Young people whose pupils are wide open possibly as much as 7 mm.
But that may only apply at a dark sky site given light pollution even the best eyes might go down to 5 mm possibly less. They say that someone of 60 years of age, might have only 4mm diameter pupil eyes.
I (significantly beyond that age) personally find my 20 x60 bins (ie 3mm exit pupil) better than using my 10x50s . Of course it is possible my 10x50s are not as good a quality as they should be. I have some 15 x 70s (ie supposedly 5-ish mm exit pupil). I like using the 15 x70s best partly because they are more comfortable to handle than the 20 x 60s. However, the 20 x60s do seem to provide a darker sky background than the 15 x 70s. Of course I live in a fairly light polluted place, on the other hand the actual quality of the two bins could be a factor.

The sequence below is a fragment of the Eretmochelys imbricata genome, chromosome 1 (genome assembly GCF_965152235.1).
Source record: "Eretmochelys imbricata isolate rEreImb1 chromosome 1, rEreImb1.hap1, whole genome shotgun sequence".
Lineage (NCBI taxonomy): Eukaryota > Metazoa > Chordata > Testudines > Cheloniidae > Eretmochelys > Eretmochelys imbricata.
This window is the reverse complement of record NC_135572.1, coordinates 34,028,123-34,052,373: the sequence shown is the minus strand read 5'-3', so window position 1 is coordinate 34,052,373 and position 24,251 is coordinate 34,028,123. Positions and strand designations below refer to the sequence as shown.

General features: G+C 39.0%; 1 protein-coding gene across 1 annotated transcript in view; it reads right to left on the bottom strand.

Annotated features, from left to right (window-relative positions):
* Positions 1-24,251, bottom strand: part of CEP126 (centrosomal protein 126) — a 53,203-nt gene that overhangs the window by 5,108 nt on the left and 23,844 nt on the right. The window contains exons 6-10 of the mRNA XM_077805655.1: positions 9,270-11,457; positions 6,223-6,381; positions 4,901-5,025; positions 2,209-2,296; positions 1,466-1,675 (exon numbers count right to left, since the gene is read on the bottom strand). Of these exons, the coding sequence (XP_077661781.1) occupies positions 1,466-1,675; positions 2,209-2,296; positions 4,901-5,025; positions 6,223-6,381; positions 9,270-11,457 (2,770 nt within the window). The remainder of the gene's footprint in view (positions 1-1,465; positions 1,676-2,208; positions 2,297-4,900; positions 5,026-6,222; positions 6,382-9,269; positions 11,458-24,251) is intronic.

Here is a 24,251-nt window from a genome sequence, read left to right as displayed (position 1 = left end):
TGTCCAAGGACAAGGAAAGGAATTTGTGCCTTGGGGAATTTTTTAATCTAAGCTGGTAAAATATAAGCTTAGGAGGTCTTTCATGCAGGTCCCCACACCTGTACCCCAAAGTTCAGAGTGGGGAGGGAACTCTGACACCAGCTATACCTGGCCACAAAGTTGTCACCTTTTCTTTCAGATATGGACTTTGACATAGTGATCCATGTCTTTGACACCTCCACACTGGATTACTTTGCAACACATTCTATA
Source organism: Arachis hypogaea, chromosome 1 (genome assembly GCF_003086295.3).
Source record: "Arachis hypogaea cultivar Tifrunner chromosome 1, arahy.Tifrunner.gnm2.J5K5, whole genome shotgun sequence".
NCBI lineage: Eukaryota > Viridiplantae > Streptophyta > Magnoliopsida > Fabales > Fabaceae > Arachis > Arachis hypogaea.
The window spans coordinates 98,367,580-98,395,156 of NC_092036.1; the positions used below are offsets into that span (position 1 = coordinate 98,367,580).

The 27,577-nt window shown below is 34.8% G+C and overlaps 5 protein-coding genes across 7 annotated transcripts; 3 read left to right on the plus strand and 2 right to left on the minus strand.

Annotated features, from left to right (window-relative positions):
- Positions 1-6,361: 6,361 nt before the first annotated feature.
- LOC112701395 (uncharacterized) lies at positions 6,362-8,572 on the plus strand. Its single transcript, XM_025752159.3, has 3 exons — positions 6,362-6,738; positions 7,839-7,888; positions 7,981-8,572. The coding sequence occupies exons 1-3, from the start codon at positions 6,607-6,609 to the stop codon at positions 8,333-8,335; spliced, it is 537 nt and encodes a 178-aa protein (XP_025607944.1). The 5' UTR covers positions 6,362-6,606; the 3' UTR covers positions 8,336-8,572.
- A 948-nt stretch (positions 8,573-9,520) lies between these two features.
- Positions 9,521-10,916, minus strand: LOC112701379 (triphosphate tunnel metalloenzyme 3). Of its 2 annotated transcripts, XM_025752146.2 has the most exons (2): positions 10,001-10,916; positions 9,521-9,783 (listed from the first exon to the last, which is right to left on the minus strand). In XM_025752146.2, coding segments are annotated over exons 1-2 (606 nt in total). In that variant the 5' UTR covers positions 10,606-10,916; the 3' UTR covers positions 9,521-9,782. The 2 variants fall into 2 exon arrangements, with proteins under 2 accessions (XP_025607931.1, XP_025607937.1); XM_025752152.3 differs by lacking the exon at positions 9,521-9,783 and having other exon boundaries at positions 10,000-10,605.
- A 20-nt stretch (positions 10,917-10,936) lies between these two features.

By the way in the good old days I think Patrick moore used to recommend using 7 x 50 bins (ie 7 mm exit pupil) biut nowadays i think he recommends 10 x 50s (5mm exit pupil) and that is possibly because of increases in light polluton.
Please note I make definitive suggestions, I have only made comments which I think are related to this interesting topic.
Best wishes from the Grumpy old Codger Cliff


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 Post subject: Re: M57 and expectations
PostPosted: Mon Aug 22, 2005 8:52 am 
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Location: South Lincolnshire
jeff.stevens wrote:
The white inner circle on the 8x56 diagram shows the approximate field of the 25x100 view.

Jeff. I do like the look of those images. Can you say more about how they're produced?

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 Post subject: Lyra Drawings